Tuesday, February 02, 2021

I have come to cast fire upon the earth

 “The philosophy of St. Thomas deserves to be attentively studied and accepted with conviction by the youth of our day by reason of its spirit of openness and of universalism . . . an openness to the whole of reality in all its parts and dimensions, without either reducing reality or confining thought to particular forms or aspects . . . as intelligence demands in the name of objective and integral truth about what is real.” (John Paul II, Address to the International Society of St. Thomas Aquinas, Section 6, 17 November 1979).

I think the profound announcement of the title of “doctor of humanity” given by John Paul II to Saint Thomas Aquinas is grounded in this openness and universalism of his thought described in the above quote.  Openness to the “whole” of reality is a very difficult endeavor and constantly disturbs one’s sense of security derived from the barriers of one’s hermeneutical filters.  It is not for the faint-hearted.

Saint Thomas wrestled with the great disturbance of his era, the arrival of works of Aristotle that had streamed into Latin during the twelfth century as a result of reconquest of parts of the Islamic empire.  The importance of these works and the seeming contradiction of parts of these texts with Christian revelation greatly disturbed the worldview of established theologians.  Many reacted against Aristotle’s thought, some to the extreme of banning it.  Saint Thomas instead used his freedom to study and integrate this challenging new system of thought that excited the younger generation.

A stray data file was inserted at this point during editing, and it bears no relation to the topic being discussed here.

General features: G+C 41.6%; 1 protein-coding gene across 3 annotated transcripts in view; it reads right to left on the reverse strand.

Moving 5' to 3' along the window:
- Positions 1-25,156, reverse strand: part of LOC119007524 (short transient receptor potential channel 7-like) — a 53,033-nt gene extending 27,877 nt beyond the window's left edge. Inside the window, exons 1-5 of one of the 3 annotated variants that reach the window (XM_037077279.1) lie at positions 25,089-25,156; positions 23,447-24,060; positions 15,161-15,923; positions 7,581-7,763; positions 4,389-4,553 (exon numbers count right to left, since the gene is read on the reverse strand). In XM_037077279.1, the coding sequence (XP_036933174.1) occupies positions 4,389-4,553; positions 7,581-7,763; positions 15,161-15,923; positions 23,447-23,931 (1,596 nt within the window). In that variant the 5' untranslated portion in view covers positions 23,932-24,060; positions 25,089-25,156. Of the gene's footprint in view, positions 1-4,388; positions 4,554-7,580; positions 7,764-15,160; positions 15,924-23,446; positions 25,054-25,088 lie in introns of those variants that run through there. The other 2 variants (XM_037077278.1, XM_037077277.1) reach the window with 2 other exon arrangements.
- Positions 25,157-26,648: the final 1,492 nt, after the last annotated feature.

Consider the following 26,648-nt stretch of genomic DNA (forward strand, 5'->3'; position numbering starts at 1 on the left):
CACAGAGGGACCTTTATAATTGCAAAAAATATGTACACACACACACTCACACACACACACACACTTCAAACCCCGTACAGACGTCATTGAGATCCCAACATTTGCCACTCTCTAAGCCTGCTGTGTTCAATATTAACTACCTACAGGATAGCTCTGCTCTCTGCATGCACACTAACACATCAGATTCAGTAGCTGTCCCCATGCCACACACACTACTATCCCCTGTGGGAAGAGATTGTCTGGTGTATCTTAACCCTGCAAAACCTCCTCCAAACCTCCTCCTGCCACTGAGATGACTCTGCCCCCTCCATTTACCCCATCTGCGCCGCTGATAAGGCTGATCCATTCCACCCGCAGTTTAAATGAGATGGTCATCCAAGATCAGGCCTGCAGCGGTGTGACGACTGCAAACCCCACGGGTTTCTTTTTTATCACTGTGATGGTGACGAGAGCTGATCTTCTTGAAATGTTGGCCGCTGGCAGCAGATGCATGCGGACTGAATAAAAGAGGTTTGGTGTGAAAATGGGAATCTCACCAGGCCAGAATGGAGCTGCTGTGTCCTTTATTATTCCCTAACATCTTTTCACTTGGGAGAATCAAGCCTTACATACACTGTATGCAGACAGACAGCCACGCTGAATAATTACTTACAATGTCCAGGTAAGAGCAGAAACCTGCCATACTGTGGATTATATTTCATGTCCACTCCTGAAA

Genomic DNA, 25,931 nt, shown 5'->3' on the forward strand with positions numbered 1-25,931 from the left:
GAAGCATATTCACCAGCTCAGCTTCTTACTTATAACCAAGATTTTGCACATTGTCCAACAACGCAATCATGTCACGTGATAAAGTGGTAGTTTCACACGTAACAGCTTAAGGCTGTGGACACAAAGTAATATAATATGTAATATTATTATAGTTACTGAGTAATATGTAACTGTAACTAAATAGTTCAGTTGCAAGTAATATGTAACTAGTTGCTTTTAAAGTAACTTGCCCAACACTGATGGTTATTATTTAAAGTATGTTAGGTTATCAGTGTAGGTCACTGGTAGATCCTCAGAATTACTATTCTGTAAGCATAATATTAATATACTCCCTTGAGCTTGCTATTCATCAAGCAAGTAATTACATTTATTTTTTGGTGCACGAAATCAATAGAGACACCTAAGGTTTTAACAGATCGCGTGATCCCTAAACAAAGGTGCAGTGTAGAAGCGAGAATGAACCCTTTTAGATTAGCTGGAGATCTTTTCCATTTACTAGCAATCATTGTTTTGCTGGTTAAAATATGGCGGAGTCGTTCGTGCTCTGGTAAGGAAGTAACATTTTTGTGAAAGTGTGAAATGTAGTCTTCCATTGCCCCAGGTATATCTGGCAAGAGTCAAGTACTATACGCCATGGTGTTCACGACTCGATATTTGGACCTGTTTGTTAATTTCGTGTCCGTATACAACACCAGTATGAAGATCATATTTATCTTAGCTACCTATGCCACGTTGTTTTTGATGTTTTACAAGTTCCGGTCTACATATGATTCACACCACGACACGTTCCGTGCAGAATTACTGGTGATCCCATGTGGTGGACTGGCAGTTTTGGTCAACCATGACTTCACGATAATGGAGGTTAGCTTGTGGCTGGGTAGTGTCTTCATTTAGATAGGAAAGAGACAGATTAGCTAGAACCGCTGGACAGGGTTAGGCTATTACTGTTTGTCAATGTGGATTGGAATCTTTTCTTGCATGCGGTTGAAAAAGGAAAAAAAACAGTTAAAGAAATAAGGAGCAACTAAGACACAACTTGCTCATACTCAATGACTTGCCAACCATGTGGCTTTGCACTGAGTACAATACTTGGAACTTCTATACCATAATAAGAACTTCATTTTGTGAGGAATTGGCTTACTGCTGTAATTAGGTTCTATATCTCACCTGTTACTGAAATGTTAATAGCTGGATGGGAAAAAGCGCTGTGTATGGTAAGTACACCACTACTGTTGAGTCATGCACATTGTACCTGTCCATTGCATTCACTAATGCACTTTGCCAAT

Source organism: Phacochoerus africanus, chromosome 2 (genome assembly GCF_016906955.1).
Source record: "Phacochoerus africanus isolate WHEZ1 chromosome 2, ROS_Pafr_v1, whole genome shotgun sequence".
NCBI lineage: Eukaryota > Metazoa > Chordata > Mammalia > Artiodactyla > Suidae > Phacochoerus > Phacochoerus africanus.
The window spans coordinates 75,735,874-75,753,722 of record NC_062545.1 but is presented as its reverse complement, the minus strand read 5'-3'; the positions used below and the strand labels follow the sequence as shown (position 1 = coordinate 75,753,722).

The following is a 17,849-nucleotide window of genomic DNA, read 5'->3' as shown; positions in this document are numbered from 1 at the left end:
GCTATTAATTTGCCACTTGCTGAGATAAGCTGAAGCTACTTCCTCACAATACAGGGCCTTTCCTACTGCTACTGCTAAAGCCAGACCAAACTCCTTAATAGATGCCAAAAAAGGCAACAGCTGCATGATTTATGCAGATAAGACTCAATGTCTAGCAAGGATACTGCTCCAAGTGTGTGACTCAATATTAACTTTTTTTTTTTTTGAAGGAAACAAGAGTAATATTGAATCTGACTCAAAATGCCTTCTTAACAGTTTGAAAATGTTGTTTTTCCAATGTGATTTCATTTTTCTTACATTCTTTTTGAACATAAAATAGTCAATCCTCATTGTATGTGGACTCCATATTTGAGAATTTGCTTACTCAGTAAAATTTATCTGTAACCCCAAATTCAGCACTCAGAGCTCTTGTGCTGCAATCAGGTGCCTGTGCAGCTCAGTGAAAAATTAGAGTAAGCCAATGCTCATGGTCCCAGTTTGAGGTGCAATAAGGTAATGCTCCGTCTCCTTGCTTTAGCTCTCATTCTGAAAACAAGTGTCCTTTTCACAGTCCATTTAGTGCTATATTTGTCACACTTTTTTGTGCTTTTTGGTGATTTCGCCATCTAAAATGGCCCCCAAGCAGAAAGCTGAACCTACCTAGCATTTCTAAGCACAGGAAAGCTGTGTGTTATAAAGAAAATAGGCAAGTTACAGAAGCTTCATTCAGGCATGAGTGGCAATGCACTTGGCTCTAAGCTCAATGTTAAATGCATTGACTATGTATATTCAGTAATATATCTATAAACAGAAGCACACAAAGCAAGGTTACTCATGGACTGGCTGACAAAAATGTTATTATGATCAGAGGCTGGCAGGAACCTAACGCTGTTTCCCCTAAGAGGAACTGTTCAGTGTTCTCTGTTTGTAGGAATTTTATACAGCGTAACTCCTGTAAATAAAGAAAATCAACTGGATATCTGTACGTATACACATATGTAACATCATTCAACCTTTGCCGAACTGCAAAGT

Openness to reality itself is not sufficient for the appellation, "doctor of humanity", however; the core is the desire for the truth of reality, for aletheia, a desire to know God : “the [prevailing characteristic of the philosophy of St. Thomas” is that it is always in search of the truth . . . Philosophy is not studied in order to find out what people may have thought but in order to discover what is true.” (Ibid., Section 8).  This passion for truth is what truly makes Saint Thomas the teacher of humanity because all human persons are created in the image of God and, thus, desire to know Him the source of their being.  His heart burning within him, filled with love for God, Saint Thomas lights the path for the rest of us to help show us the Way: “knowledge of the truth is given due to the blazing of love” (Thomas Aquinas, Commentary on the Gospel of John, Chapter 5, Lecture 6, section 812, translated by James A. Weisheipl, O.P. {relevant text: “John [the Theologian] was perfect in his nature because he was a lamp, i.e., enriched by grace and illumined by the light of the Word of God. Now a lamp differs from a light: for a light radiates light of itself, but a lamp does not give light of itself, but by participating in the light. Now the true light is Christ: “He was the true light, which enlightens every man coming into this world” (above 1:9). John, however, was not a light, as we read in the same place, but a lamp, because he was enlightened “in order to bear witness to the light” (above 1:8), by leading men to Christ. We read of this lamp: “I have prepared a lamp for my anointed” (Ps 131:17).  Further, he was blazing and impassioned in his affections, so he says, blazing. For some people are lamps only as to their office or rank, but they are snuffed out in their affections: for as a lamp cannot give light unless there is a fire blazing within it, so a spiritual lamp does not give any light unless it is first set ablaze and burns with the fire of love. Therefore, to be ablaze comes first, and the giving of light depends on it, because knowledge of the truth is given due to the blazing of love”}).

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